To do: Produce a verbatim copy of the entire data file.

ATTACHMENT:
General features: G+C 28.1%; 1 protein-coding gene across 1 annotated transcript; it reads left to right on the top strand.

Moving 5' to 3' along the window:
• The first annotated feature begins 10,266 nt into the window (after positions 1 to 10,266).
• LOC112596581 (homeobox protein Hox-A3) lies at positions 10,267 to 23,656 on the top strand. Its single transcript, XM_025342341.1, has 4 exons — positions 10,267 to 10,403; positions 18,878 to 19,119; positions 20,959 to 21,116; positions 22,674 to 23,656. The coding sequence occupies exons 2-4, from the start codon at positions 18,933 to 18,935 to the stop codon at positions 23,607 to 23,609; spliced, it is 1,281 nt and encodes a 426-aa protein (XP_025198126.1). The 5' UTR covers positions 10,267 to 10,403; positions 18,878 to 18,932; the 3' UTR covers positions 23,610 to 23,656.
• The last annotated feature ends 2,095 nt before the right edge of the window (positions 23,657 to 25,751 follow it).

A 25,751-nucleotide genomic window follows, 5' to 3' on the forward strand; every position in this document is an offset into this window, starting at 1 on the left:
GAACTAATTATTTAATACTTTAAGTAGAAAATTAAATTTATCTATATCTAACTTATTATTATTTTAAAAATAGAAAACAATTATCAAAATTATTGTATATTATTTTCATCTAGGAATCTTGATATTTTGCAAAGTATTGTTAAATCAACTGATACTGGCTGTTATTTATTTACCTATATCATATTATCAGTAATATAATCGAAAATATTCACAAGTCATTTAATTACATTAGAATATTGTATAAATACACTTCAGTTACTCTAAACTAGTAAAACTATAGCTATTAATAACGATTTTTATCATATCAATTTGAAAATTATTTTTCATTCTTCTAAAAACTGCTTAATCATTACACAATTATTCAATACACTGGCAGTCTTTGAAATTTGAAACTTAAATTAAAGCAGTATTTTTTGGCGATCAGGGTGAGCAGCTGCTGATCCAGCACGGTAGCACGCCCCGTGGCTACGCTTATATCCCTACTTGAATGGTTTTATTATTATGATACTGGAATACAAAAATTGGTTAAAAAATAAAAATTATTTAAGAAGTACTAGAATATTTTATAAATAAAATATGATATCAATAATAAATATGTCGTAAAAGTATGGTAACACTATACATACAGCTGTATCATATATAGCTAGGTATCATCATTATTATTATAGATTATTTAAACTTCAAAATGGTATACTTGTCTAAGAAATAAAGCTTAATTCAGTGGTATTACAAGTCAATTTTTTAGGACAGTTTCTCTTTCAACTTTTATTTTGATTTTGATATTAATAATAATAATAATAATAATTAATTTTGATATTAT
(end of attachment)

General features: G+C 28.1%; 1 protein-coding gene across 1 annotated transcript; it reads left to right on the top strand.

Moving 5' to 3' along the window:
• The first annotated feature begins 10,266 nt into the window (after positions 1 to 10,266).
• LOC112596581 (homeobox protein Hox-A3) lies at positions 10,267 to 23,656 on the top strand. Its single transcript, XM_025342341.1, has 4 exons — positions 10,267 to 10,403; positions 18,878 to 19,119; positions 20,959 to 21,116; positions 22,674 to 23,656. The coding sequence occupies exons 2-4, from the start codon at positions 18,933 to 18,935 to the stop codon at positions 23,607 to 23,609; spliced, it is 1,281 nt and encodes a 426-aa protein (XP_025198126.1). The 5' UTR covers positions 10,267 to 10,403; positions 18,878 to 18,932; the 3' UTR covers positions 23,610 to 23,656.
• The last annotated feature ends 2,095 nt before the right edge of the window (positions 23,657 to 25,751 follow it).

A 25,751-nucleotide genomic window follows, 5' to 3' on the forward strand; every position in this document is an offset into this window, starting at 1 on the left:
GAACTAATTATTTAATACTTTAAGTAGAAAATTAAATTTATCTATATCTAACTTATTATTATTTTAAAAATAGAAAACAATTATCAAAATTATTGTATATTATTTTCATCTAGGAATCTTGATATTTTGCAAAGTATTGTTAAATCAACTGATACTGGCTGTTATTTATTTACCTATATCATATTATCAGTAATATAATCGAAAATATTCACAAGTCATTTAATTACATTAGAATATTGTATAAATACACTTCAGTTACTCTAAACTAGTAAAACTATAGCTATTAATAACGATTTTTATCATATCAATTTGAAAATTATTTTTCATTCTTCTAAAAACTGCTTAATCATTACACAATTATTCAATACACTGGCAGTCTTTGAAATTTGAAACTTAAATTAAAGCAGTATTTTTTGGCGATCAGGGTGAGCAGCTGCTGATCCAGCACGGTAGCACGCCCCGTGGCTACGCTTATATCCCTACTTGAATGGTTTTATTATTATGATACTGGAATACAAAAATTGGTTAAAAAATAAAAATTATTTAAGAAGTACTAGAATATTTTATAAATAAAATATGATATCAATAATAAATATGTCGTAAAAGTATGGTAACACTATACATACAGCTGTATCATATATAGCTAGGTATCATCATTATTATTATAGATTATTTAAACTTCAAAATGGTATACTTGTCTAAGAAATAAAGCTTAATTCAGTGGTATTACAAGTCAATTTTTTAGGACAGTTTCTCTTTCAACTTTTATTTTGATTTTGATATTAATAATAATAATAATAATAATTAATTTTGATATTAT